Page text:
Toby Darbyshire on starting energy company Engensa

Toby Darbyshire started solar power company Engensa in 2009 and now employs around 100 staff.

How did you get the idea for the company?

I have a background working with utilities and energy companies, and my partner, a friend from Cambridge, has a PhD in photovoltaics, so we had the right grounding for a project like this.

In early 2010, we realised that the biggest challenge of our generation was not climate change in itself but getting normal people to change their energy consumption habits. We decided to come together and form a business that would do small things that helped people save energy.

How did you finance and market it?

We raised £600,000 from the Goldsmith family, who are some of the biggest angel and seed investors in renewables in the UK; Ben Goldsmith also runs a prominent cleantech venture capital firm.

Our first marketing was through word of mouth. However, with a goal to change how people consume energy, we realised that it wasn’t going to be done two homes at a time, it obviously needed to be on a much bigger scale. Now, we have a marketing team of three people doing above-the-line and below-the-line and we have PR onboard too.

What was the biggest challenge?

The biggest challenge was building an extraordinary team. It’s easy when you already have a good team; I’m sure Facebook doesn’t struggle to attract talent. But when you just start in business and you only have a vision, to persuade someone to leave the job they’ve been doing for so long and join a shell of a company is extremely difficult.

I would hope that as you become a serial entrepreneur that becomes much easier; you take people you’ve worked with before, you build a network, a reputation. But for two young guys new to entrepreneurialism, it’s tough.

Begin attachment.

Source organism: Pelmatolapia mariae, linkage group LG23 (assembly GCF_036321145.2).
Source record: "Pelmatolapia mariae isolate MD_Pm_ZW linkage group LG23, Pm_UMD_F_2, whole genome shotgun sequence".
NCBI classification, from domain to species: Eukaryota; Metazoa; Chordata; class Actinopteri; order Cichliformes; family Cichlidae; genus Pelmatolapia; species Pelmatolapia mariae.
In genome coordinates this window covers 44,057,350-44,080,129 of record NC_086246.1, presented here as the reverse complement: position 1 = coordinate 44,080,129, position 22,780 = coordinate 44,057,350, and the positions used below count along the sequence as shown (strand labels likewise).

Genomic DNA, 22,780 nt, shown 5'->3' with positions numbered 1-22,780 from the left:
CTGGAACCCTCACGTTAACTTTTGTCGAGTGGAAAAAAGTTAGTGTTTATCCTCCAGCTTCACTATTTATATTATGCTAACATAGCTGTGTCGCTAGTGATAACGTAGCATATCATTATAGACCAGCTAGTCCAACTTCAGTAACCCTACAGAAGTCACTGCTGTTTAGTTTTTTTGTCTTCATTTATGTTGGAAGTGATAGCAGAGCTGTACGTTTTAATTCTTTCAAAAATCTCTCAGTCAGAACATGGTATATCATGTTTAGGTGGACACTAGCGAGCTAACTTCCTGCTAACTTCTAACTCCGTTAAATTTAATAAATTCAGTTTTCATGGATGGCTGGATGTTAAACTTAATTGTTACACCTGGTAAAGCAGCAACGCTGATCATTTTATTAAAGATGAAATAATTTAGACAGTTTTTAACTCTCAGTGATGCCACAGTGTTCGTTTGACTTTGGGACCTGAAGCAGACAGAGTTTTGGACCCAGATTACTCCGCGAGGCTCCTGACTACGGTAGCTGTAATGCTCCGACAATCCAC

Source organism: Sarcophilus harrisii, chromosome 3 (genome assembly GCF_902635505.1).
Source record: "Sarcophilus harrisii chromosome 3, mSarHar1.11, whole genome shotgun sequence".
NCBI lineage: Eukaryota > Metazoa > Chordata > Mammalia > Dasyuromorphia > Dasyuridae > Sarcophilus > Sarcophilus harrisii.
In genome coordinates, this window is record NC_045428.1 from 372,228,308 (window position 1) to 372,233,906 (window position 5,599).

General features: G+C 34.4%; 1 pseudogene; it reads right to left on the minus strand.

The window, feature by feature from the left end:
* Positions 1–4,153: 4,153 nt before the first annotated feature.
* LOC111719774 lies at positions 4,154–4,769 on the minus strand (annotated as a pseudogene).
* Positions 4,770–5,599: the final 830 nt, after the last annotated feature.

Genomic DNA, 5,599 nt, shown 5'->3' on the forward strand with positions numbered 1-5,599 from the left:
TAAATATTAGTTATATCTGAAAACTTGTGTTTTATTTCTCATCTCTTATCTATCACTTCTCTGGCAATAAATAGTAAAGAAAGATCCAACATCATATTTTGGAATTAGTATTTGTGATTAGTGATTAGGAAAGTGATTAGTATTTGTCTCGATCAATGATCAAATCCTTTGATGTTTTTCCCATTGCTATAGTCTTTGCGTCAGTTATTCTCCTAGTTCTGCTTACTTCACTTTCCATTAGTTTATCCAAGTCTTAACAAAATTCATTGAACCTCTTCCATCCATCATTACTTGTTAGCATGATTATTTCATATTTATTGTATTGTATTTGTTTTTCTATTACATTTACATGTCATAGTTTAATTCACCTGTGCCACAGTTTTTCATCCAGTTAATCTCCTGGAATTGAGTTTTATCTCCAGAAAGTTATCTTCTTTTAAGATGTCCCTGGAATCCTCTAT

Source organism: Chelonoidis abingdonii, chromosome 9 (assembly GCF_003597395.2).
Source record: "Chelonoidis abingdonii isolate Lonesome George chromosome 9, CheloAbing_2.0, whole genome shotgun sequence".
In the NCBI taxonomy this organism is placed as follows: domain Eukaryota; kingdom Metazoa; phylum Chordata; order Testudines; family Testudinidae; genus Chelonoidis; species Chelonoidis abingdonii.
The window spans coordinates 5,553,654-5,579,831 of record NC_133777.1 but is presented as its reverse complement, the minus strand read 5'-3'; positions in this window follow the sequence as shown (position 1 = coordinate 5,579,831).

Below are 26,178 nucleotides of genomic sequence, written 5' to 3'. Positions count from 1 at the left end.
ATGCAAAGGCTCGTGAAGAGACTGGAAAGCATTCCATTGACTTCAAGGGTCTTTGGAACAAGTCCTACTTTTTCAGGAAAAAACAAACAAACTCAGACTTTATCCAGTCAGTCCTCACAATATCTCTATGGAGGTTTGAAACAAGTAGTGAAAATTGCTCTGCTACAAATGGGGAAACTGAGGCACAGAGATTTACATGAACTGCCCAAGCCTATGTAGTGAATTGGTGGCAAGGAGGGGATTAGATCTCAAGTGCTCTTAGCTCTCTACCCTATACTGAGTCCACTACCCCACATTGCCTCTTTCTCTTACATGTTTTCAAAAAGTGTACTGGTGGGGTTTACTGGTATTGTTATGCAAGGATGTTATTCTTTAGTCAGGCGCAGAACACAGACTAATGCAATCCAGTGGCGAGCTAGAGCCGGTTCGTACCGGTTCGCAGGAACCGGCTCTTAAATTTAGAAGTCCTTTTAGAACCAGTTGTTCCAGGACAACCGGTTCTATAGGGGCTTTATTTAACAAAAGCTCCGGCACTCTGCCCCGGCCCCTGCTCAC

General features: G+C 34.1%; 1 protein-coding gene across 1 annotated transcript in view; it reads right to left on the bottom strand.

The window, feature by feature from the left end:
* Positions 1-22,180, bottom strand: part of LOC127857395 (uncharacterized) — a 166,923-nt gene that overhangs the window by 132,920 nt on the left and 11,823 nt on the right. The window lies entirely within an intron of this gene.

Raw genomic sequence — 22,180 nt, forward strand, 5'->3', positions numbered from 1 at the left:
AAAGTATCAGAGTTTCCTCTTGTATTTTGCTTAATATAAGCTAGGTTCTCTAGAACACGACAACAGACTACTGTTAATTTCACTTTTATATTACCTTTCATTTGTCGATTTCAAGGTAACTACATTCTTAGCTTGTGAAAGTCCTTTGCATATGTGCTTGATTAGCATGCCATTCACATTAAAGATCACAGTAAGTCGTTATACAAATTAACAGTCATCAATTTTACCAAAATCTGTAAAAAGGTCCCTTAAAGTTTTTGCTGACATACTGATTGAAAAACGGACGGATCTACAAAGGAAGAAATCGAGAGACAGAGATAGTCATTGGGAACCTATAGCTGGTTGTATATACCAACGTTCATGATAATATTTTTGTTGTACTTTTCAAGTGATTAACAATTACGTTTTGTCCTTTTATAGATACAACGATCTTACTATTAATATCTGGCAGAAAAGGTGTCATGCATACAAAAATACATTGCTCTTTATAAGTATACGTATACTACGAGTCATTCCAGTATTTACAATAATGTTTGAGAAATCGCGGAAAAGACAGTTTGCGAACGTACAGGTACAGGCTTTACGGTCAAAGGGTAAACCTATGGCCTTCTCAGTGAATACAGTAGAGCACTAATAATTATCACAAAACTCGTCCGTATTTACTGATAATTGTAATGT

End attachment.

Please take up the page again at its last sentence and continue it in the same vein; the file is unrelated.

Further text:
It took us about six months before we had our first big break and had built a strong enough concept that we could get our first really senior hires to say “I know where this is going and I can use my experience to take it there”.

What’s next?

As well as installing solar panels, we’re moving into boilers. Some 70 per cent of home energy consumption comes from your boiler, so it’s important to look at boiler efficiency. Also, we are launching a scheme next month that will allow homeowners and small businesses to install solar panels without the upfront cost under a ‘pay-as-you-save’ scheme.

This solar financing scheme is the first of its kind to require zero upfront payment at the same time as giving the property owner full ownership of the solar system. We think it’s the next big step in UK solar.

Alan Dobie

Anya Feeney

Alan was assistant editor at Vitesse Media Plc (previous owner of before moving on to a content producer role at Reed Business Information. He has over 17 years of experience in the...

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